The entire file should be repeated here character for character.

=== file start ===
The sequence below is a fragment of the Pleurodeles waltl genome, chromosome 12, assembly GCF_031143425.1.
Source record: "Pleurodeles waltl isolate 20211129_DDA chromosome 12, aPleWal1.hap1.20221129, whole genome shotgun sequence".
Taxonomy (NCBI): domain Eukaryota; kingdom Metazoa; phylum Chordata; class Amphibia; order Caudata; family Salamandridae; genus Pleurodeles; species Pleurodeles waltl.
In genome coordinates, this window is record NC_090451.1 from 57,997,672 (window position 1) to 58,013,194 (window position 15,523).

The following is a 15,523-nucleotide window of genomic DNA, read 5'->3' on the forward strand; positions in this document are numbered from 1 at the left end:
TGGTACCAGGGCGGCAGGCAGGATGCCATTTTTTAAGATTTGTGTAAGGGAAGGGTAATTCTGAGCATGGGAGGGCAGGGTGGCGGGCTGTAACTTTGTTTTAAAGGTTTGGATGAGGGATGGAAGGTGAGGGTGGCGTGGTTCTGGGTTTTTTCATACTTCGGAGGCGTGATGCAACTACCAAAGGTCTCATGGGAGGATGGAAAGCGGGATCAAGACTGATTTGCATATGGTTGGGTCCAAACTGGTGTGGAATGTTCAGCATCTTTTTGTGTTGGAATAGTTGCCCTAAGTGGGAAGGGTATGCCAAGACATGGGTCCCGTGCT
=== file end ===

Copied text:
The sequence below is a fragment of the Pleurodeles waltl genome, chromosome 12, assembly GCF_031143425.1.
Source record: "Pleurodeles waltl isolate 20211129_DDA chromosome 12, aPleWal1.hap1.20221129, whole genome shotgun sequence".
Taxonomy (NCBI): domain Eukaryota; kingdom Metazoa; phylum Chordata; class Amphibia; order Caudata; family Salamandridae; genus Pleurodeles; species Pleurodeles waltl.
In genome coordinates, this window is record NC_090451.1 from 57,997,672 (window position 1) to 58,013,194 (window position 15,523).

The following is a 15,523-nucleotide window of genomic DNA, read 5'->3' on the forward strand; positions in this document are numbered from 1 at the left end:
TGGTACCAGGGCGGCAGGCAGGATGCCATTTTTTAAGATTTGTGTAAGGGAAGGGTAATTCTGAGCATGGGAGGGCAGGGTGGCGGGCTGTAACTTTGTTTTAAAGGTTTGGATGAGGGATGGAAGGTGAGGGTGGCGTGGTTCTGGGTTTTTTCATACTTCGGAGGCGTGATGCAACTACCAAAGGTCTCATGGGAGGATGGAAAGCGGGATCAAGACTGATTTGCATATGGTTGGGTCCAAACTGGTGTGGAATGTTCAGCATCTTTTTGTGTTGGAATAGTTGCCCTAAGTGGGAAGGGTATGCCAAGACATGGGTCCCGTGCT